Chemical Biology

The E.coli ribosome has extraordinary peptide-synthetic abilities. In the Rogers lab, we use flexizyme technology, originally developed in the lab of Hiroaki Suga (University of Tokyo), to load non-canonical amino acids onto in vitro transcribed tRNA, for use by purified ribosomes in test tubes. This powerful chemical biology tool allows diverse non-canonical amino acids, even non-amino acid chemical structures, to be incorporated into peptides of custom sequence.

Cyclic peptide discovery

Natural product cyclic peptides excel at protein binding. Cyclic peptides, discovered de novo for chosen protein targets, are a promising alternative to small molecules or biologic drugs. In the Rogers lab, we use flexizyme technology and the ribosome to synthesize cyclic peptides - lots of them. Trillions of unique cyclic peptides, more than there are stars in the galaxy, can be made in a single test tube and screened for drug-like binding ability.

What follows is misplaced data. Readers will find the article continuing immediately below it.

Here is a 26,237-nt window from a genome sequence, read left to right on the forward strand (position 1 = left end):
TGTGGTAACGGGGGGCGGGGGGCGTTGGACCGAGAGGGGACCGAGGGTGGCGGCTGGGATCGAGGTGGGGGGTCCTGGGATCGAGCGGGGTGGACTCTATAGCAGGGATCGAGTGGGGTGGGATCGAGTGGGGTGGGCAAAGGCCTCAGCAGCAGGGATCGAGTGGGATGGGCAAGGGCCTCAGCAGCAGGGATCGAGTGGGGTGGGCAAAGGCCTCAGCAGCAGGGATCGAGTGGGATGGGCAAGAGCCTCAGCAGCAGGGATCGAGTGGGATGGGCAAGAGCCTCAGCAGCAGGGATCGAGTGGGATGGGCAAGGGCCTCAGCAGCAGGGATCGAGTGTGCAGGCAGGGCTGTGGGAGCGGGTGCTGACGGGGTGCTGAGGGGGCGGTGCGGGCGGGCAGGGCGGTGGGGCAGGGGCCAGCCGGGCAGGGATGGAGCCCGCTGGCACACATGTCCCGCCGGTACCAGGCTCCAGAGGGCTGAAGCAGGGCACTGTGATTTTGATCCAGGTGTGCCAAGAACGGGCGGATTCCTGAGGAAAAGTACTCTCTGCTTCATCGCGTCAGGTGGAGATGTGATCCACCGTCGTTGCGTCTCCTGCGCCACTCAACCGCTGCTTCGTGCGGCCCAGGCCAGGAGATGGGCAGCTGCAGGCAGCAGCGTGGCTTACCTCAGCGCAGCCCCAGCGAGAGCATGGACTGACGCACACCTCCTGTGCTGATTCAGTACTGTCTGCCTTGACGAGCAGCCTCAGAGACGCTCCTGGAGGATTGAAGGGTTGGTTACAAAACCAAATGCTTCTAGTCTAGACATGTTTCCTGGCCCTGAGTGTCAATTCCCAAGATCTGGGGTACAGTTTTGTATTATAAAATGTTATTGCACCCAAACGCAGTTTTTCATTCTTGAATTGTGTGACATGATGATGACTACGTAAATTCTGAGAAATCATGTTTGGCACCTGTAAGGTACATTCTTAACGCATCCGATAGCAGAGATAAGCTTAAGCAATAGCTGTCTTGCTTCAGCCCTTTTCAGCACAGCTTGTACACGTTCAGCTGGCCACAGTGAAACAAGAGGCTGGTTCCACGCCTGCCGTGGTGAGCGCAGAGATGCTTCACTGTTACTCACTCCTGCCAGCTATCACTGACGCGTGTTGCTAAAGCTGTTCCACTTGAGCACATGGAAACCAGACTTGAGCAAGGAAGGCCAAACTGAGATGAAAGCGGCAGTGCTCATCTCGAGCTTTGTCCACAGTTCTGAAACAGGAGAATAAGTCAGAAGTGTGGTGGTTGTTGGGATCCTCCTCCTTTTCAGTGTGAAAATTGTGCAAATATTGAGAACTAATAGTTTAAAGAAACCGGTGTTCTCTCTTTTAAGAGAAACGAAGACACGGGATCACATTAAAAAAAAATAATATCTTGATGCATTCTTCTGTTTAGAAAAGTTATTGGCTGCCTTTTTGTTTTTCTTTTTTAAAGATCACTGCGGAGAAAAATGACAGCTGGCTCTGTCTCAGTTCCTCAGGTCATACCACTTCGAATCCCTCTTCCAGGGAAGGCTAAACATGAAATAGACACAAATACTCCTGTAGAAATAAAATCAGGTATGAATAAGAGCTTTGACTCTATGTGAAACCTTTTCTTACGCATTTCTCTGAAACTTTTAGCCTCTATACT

We thank the following organisations for enabling ambitious high-reward science at the Rogers lab

And those that supported Joe Pre-Denmark